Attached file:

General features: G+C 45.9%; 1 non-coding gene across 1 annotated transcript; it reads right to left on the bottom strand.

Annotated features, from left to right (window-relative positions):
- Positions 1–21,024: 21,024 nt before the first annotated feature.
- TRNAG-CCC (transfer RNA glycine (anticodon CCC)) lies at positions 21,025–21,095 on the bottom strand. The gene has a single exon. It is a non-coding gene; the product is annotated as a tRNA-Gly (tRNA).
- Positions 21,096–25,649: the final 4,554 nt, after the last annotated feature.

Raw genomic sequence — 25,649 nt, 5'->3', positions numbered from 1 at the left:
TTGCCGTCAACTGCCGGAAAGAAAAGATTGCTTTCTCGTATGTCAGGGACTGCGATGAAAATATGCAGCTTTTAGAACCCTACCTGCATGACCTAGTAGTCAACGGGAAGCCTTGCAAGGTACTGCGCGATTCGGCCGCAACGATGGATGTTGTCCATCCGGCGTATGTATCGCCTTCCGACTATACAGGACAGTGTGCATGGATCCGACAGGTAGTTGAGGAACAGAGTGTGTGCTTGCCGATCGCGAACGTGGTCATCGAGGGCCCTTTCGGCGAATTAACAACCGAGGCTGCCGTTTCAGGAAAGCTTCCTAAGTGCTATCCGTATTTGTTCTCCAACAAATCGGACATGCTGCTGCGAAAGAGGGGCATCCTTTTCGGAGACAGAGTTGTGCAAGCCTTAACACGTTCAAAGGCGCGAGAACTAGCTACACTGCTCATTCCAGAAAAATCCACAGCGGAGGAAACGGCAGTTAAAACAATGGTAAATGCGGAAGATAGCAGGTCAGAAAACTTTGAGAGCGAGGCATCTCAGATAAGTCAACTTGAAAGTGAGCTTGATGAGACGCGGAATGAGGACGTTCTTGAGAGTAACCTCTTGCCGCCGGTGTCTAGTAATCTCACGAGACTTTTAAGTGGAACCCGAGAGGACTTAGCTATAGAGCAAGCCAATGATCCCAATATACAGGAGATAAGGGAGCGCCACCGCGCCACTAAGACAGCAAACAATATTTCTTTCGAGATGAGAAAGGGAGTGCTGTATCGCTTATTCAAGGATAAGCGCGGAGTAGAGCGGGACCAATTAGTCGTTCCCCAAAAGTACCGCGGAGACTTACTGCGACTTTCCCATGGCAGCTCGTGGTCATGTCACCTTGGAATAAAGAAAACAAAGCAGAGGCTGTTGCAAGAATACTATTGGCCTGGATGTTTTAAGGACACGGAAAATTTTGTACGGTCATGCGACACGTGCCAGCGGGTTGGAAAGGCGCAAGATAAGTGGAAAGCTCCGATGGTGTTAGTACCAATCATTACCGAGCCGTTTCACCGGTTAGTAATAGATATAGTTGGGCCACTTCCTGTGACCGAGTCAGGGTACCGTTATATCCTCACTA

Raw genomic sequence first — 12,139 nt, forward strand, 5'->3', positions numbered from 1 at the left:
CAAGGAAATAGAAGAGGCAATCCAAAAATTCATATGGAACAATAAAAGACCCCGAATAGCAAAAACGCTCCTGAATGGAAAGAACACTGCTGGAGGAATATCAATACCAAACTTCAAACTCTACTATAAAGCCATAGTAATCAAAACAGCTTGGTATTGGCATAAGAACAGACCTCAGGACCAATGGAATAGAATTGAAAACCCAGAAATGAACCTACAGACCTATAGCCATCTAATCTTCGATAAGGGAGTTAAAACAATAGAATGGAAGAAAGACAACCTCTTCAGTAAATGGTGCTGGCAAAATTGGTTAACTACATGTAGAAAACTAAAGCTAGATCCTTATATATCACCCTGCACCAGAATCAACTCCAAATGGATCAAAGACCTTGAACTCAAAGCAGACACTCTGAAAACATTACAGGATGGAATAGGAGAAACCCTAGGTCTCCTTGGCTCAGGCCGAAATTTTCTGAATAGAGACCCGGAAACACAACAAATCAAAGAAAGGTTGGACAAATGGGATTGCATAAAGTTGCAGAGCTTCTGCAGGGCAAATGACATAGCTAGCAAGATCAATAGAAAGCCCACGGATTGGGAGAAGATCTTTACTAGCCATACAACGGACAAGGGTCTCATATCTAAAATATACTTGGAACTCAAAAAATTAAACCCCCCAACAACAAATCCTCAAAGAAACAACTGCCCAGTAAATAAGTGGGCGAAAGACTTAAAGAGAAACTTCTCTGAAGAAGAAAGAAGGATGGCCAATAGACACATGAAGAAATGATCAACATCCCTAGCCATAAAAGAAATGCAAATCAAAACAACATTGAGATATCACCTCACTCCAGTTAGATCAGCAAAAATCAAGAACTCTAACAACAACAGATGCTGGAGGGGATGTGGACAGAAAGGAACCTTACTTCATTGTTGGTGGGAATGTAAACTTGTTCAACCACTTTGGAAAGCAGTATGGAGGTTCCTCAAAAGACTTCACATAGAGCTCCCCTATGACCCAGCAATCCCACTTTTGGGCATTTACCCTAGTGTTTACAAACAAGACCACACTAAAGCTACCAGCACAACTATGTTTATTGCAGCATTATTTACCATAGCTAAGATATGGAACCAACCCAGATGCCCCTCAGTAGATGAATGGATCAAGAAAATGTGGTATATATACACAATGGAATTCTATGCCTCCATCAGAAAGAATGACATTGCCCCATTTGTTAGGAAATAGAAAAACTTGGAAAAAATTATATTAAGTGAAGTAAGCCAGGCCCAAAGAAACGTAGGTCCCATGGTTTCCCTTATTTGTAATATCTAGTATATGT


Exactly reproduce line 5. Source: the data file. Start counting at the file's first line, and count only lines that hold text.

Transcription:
- Positions 21,096–25,649: the final 4,554 nt, after the last annotated feature.